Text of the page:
It is godlike to love the being of someone.
Your existence is a delight to us.

Gilead, Marilynne Robinson

I have a son. He is just a slip of a boy who I hope will grow up to be skinny, like his dad.

I’ve always loved skinny boys. To me it marks them as having sustained a different kind of teasing, and a different kind of survival.

My whole family comes from skinny boy stock, all elbows and knees and wire. Boy oh boy how those boys could scrap and sprint. My freshman year of track I ran with those boys (this is not a metaphor) in the mile and two-miles races. Girls and boys, thin as rabbits, leaping for the finish line. I learned respect and interest in those boys who could run faster than me.  Perhaps it’s the blending of opposites, the slender strength of power and fragility within one body. It brings me to attention, appreciation, deep inquisitiveness.

Who doesn’t want to know about the tenderness held in the body of man who is told from his youth that he is supposed to be rough and tough?

In a world where strength is practically a synonym for masculinity, I want to notice the skinny ones. I want to ask these fellows how they came to peace with their bodies. They know that body image isn’t only a female topic.

The boy, Andy Catlett, explains,

They greeted me (the men strong and tough with labor), made much of me, gave me very astutely my credit rating, and so reminded me how much, how much more than they knew, I wished to grow and fill out and do work worthy of my dinner (Andy Catlett: Early Travels, 2006).

Despite my son’s rather girth-y beginnings at almost 10 pounds, he is stretching into one of those skinny boys. In one week, this little boy will turn four. In this next year, I see the same challenge, to raise a boy into a man who will be known for his tender love rather than his rulership and muscles.

Two years ago, I almost lost my son. After a routine surgery gone sour, I flew with him as they airlifted his unconscious body to Denver.  When my son was knocked out by the world’s blows, his future girth or skinniness seemed impossibly irrelevant. I simply wanted him to live, to be healthy again.

And skinny boys are healthy sons of the most high.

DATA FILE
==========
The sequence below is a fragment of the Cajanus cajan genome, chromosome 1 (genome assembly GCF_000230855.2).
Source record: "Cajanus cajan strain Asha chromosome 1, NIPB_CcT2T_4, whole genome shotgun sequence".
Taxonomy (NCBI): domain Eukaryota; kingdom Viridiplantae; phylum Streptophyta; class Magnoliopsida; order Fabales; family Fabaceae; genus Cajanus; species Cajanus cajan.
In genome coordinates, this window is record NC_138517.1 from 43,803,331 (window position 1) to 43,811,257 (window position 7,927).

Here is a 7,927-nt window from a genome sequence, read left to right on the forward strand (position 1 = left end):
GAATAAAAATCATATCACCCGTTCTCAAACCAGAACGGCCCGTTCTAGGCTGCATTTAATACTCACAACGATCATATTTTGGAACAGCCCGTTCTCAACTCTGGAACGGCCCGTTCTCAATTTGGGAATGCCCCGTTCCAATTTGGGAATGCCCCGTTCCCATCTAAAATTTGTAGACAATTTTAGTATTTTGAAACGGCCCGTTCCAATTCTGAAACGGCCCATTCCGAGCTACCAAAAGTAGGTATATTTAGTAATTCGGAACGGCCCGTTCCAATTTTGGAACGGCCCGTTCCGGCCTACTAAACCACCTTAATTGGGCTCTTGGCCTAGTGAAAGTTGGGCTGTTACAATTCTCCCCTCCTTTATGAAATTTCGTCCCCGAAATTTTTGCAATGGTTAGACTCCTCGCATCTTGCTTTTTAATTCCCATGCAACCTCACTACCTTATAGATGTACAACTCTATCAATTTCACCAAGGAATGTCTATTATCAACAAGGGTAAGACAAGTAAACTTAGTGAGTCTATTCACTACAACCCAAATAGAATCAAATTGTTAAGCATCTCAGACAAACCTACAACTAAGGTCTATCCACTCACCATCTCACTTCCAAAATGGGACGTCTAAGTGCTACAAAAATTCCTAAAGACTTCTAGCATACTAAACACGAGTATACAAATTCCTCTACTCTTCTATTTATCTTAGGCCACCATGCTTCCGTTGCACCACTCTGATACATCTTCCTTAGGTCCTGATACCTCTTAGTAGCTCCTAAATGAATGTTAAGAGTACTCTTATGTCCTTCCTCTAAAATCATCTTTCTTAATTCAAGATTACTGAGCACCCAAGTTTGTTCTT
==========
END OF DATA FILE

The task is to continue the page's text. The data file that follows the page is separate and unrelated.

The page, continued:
To simply know the soul of another, to have the courage to look at them, to see them, to love them, this is the fuel (it’s like the veggies and protein) for our lives.  I’ve recently realized I give undeserved reverence to tall men, to stacked men, to powerful men over the short men, the skinny men, the disempowered men. I may love skinny boys, but I think the powerful big men deserve to drive the ship.

And so I write an ode to skinny boys. Not because they are more valuable than big men, but because often they know more about soul matters because they’ve been forced to look within (it is the same with women who don’t fit single digit jeans).

Show me a man of tenderness and love, big or small, skinny or stacked. A man who can hold his tongue and push into the fragility of relationship with courage and vulnerability. Show me a man who can wash feet, not just his son’s or his sexy wife’s but the feet of those who bother him. These are the men I want to re-calibrate to revere.

Recently, my husband came upon an old list I had texted him from the emergency airlift. Simple things that I needed to care for my son in the hospital in Denver.

  • Power cord for computer
  • Pink ditty bag
  • Breast pump: bottom shelf. Purple base. Plug. Hoses with caps. Bottles with parts and containers.
  • Two pair underwear
  • One pajama pant
  • One bra
  • Pair of socks
  • Bag of trail mix
  • Black bag
  • One or two long sleeve shirts
  • Deodorant. In square basket above closet
  • Eye drops
  • Eye mask
  • Bible

The stuff of humans is laundry list stuff. It’s mundane and repetitive (I just made lunch, do we really have to eat AGAIN?!). It’s vulnerable and drippy and so high maintenance.

What I see God teaching me is that the mundane human stuff is why we get to live. Eye drops and underwear are part of the ways we take care of ourselves for each other. We bring our husband the power cord. He brings us the eye mask.  And any man (the skinny and the buff) and any women (the soft, the hard, the svelte and the stout) can learn to be tender. Any man and any woman can learn to serve well, to gather item in those harrowing moments when children lie unconscious. If you don’t believe me, this weekend check out two videos that have deeply influenced my gender theory. Pioneers like Jean Kilbourne and Jackson Katz explain in these videos how femininity and masculinity have been sold to us (yes, even in Christendom), a false list of things that actually make us less human: Killing Me Softly 4: Advertising’s Image of Women and Tough Guise (your Interlibrary Loan program should have access to these).

Perhaps this is a post, not simply about my son, but about the capacity every human has to delight in the being of another. And once the false views of masculinity or femininity fall away, I believe delight is what we all, deep down, really want.


Next month, I’ll be sharing a series of hard, tender conversations to build gentleness in those who watch. Recorded for Emerald City, we’ll start with a conversation with Donna Johnson, and her book, Holy Ghost Girl, which covers the tenderness she’s cultivated toward the cult leader who marred her childhood.